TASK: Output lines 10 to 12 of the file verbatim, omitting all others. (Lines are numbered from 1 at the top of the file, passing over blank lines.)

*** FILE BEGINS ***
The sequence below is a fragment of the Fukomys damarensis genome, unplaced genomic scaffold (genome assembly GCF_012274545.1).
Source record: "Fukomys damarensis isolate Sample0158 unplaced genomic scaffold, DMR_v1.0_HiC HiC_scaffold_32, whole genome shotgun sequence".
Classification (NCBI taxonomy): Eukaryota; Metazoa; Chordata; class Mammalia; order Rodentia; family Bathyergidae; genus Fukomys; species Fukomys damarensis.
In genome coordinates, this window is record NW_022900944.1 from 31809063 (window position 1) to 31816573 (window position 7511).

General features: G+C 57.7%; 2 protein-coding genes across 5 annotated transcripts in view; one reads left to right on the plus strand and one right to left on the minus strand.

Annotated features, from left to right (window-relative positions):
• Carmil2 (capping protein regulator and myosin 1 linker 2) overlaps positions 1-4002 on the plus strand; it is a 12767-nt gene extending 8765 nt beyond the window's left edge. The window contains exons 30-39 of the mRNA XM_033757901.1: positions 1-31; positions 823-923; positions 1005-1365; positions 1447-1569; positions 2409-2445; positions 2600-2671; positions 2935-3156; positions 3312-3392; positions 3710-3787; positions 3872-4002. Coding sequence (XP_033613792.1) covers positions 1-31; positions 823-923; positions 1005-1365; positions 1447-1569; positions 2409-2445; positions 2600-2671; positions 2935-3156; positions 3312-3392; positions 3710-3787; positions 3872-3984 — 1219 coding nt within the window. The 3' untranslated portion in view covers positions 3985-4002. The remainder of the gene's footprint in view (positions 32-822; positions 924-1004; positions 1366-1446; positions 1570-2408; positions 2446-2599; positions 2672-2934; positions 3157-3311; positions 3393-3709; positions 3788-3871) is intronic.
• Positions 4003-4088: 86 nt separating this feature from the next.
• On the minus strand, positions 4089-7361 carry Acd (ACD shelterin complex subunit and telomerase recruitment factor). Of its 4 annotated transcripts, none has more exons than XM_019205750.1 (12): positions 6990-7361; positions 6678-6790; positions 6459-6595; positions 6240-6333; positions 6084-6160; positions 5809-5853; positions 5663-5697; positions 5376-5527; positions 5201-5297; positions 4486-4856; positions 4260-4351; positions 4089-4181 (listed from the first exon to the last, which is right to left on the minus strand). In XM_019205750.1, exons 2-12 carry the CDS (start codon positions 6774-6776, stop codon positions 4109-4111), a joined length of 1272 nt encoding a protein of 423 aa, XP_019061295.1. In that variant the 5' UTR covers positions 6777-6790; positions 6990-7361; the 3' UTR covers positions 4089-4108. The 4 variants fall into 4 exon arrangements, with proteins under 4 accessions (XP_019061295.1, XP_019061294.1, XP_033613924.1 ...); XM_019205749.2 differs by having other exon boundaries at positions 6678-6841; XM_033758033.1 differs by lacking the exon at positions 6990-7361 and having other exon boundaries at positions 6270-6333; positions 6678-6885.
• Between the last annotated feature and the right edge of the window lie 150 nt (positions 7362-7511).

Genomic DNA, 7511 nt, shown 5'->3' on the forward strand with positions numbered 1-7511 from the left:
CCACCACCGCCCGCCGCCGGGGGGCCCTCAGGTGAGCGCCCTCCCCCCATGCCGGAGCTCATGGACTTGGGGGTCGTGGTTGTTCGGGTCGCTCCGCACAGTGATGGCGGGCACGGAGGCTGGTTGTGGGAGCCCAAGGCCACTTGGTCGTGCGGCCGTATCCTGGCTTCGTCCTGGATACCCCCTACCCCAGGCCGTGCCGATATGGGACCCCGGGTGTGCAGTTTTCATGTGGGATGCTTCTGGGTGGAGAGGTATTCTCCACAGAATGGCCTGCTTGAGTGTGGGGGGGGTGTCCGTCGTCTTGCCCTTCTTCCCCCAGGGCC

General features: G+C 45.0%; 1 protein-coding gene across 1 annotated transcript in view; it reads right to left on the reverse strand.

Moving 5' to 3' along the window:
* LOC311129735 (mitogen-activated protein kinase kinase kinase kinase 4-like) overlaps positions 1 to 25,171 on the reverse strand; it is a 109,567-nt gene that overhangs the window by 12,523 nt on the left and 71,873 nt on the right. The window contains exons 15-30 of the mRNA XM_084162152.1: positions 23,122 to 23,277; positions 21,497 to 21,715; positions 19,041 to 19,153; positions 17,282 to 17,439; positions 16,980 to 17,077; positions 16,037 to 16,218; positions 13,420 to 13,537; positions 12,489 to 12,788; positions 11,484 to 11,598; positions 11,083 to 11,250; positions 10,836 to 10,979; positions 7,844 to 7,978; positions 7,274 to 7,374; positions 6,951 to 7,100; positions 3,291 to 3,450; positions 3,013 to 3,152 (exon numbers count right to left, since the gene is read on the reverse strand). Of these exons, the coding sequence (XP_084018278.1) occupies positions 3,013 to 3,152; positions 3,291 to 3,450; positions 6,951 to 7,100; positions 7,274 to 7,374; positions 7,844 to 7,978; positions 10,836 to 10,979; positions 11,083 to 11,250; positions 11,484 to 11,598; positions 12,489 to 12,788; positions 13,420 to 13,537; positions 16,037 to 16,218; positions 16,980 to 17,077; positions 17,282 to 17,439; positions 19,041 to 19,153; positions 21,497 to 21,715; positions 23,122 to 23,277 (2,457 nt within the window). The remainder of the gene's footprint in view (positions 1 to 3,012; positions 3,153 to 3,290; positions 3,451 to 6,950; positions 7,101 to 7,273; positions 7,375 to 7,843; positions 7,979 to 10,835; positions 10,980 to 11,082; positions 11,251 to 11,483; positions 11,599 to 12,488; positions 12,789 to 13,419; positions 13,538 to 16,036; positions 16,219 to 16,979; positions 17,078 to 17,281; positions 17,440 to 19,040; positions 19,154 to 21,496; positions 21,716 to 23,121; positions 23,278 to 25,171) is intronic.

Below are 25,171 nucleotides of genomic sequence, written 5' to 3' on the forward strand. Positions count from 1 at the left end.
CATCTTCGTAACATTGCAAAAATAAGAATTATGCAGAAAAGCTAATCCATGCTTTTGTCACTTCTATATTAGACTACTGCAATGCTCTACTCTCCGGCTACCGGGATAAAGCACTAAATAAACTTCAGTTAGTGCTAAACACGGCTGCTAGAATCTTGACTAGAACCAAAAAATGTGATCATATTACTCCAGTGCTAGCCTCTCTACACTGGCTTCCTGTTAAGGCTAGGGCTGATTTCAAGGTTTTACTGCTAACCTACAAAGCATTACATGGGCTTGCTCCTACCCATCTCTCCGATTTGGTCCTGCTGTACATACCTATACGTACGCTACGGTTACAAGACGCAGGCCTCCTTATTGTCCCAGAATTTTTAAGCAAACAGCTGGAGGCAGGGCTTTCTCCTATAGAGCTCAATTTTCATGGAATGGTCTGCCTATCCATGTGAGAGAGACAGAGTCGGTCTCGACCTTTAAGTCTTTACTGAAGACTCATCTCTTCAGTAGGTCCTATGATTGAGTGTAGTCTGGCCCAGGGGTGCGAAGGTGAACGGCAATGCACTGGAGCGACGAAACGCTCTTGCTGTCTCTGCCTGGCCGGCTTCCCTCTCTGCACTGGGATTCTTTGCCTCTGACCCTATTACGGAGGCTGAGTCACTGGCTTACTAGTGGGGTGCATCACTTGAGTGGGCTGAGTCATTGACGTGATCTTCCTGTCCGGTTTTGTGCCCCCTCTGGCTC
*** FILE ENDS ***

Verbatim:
• Between the last annotated feature and the right edge of the window lie 150 nt (positions 7362-7511).

Genomic DNA, 7511 nt, shown 5'->3' on the forward strand with positions numbered 1-7511 from the left:
CCACCACCGCCCGCCGCCGGGGGGCCCTCAGGTGAGCGCCCTCCCCCCATGCCGGAGCTCATGGACTTGGGGGTCGTGGTTGTTCGGGTCGCTCCGCACAGTGATGGCGGGCACGGAGGCTGGTTGTGGGAGCCCAAGGCCACTTGGTCGTGCGGCCGTATCCTGGCTTCGTCCTGGATACCCCCTACCCCAGGCCGTGCCGATATGGGACCCCGGGTGTGCAGTTTTCATGTGGGATGCTTCTGGGTGGAGAGGTATTCTCCACAGAATGGCCTGCTTGAGTGTGGGGGGGGTGTCCGTCGTCTTGCCCTTCTTCCCCCAGGGCC